TIN HINANE

tinhinane2The trend is currently to modernise traditional music from around the world by adding some pop or rock. Too often, this modernisation is carried out with little understanding of the musical roots, or with a cheap beat that might well work in a nightclub but is not necessarily a sign of good musical taste.
Much more interesting are the people that renew a tradition from the inside, such as the late Ali Farka Touré who added electric guitar to desert blues, or for years already, the Malian n’goni player Bassékou Kouyaté who invented a n’goni quartet (sub-Saharan lute).
This is the pedigree to which the group Kel Assouf belongs: it takes the Touareg tradition and tries to bring it more without disfiguring its roots.

When the Nigerian singer/guitarist Aboubacar ‘Anana’ Harouna arrived in Brussels in 2005, he was inspired by the city to bring this superb desert blues up to date. He discovered a city of blends, with a huge cultural diversity, and used it to add a touch of reggae, a hint of Afrobeat, and even some salsa.
With musicians that come from Mauritania, Ghana, France, Mali and Algeria, Kel Assouf is a good reflection of our large European cities: pluri-cultural and full of new musical fusions that carry a message of peace, union and solidarity between people and cultures.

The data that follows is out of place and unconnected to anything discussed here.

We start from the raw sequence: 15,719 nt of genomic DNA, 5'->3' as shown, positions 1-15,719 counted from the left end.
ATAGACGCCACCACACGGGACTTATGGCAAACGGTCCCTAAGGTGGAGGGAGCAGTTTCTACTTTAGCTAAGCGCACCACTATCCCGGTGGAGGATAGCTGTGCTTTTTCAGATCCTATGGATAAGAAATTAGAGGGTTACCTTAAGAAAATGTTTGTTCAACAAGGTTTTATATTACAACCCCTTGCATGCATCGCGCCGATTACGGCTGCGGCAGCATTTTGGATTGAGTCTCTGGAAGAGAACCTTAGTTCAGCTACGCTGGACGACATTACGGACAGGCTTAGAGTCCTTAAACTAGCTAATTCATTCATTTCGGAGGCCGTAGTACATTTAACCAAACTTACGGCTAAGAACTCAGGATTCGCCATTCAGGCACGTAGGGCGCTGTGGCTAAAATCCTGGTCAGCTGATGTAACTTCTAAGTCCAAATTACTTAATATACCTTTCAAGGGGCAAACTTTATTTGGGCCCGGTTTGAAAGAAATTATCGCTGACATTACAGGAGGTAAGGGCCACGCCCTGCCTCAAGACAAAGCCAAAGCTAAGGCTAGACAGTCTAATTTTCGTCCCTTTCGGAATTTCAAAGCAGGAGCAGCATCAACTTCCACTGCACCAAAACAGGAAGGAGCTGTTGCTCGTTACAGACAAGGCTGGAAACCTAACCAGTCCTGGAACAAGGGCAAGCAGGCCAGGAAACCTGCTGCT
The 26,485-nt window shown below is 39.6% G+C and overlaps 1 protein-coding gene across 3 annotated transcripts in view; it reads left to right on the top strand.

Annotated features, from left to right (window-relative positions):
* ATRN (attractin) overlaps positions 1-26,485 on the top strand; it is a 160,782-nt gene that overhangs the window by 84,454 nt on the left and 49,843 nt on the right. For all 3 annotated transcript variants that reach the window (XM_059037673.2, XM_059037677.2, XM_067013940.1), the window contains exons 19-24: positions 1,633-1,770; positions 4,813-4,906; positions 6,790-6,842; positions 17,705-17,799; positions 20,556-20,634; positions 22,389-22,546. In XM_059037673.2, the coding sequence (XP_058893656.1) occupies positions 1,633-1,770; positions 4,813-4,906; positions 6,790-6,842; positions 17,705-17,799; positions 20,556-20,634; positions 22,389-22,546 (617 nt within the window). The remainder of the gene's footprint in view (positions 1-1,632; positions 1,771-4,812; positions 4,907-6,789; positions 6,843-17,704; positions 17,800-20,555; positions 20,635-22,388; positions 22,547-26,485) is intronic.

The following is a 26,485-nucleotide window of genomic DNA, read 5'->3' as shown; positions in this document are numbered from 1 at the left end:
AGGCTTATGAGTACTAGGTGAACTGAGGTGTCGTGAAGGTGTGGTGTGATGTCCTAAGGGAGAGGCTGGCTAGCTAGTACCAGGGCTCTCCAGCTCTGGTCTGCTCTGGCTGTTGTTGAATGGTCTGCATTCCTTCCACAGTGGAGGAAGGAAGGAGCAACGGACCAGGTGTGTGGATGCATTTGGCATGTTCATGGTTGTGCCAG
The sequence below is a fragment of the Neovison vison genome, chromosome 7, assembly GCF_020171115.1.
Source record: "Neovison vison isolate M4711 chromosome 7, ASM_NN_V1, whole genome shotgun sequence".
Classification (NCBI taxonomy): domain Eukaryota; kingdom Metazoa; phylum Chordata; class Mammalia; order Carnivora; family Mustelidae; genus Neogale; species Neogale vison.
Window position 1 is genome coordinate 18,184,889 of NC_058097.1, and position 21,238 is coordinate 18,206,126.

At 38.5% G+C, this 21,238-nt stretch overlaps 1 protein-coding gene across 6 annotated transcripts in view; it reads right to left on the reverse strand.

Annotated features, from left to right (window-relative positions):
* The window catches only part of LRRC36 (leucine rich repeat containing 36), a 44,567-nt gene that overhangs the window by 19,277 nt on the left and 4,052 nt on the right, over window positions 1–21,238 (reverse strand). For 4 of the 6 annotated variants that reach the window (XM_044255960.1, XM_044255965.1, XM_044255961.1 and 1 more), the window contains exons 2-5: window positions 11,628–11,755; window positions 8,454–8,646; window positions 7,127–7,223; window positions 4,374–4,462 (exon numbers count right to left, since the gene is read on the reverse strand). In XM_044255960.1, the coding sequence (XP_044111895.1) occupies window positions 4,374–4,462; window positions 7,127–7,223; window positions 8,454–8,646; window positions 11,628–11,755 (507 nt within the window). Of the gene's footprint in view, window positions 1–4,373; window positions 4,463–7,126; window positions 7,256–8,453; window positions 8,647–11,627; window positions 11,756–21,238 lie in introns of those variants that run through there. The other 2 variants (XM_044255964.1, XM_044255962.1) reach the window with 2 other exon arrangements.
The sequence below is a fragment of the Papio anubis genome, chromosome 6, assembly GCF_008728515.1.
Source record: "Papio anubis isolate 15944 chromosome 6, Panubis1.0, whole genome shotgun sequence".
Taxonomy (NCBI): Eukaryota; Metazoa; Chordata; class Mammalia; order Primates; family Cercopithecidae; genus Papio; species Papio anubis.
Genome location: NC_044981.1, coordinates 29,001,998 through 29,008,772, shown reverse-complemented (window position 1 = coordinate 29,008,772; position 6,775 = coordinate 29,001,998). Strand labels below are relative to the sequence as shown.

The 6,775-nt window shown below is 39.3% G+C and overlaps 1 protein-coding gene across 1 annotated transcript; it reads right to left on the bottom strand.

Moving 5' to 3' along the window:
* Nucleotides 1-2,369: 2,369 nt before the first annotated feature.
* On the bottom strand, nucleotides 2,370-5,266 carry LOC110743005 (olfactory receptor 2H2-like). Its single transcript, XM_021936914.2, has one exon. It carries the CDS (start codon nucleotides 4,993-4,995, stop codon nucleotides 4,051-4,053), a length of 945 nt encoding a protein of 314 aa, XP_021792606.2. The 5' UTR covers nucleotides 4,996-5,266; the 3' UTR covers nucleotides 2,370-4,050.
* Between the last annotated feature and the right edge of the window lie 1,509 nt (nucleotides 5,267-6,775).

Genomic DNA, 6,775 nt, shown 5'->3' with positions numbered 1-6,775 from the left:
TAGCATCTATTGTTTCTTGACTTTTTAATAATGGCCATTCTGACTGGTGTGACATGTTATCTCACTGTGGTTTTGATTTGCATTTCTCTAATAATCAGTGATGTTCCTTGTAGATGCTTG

Fans of desert blues need not worry. The influences only enhance music that remained rooted in the Sahara.
Kel Assouf – which means ‘son of the desert’, ‘son of the infinite’ and ‘son of solitude’ – called their first album ‘Tin Hinane’, after an ancient Touareg queen, to symbolise the culture they would like to revitalise and whose story he would like to see written in Tifinagh, the writing of the Touaregs. “The guitar was an important instrument during the Touareg revolution, it helped us stand up for our rights. Now it must serve to make people aware about building our region, to get economic and cultural development of our people on its way.”

Benjamin Tollet
Journalist in world music

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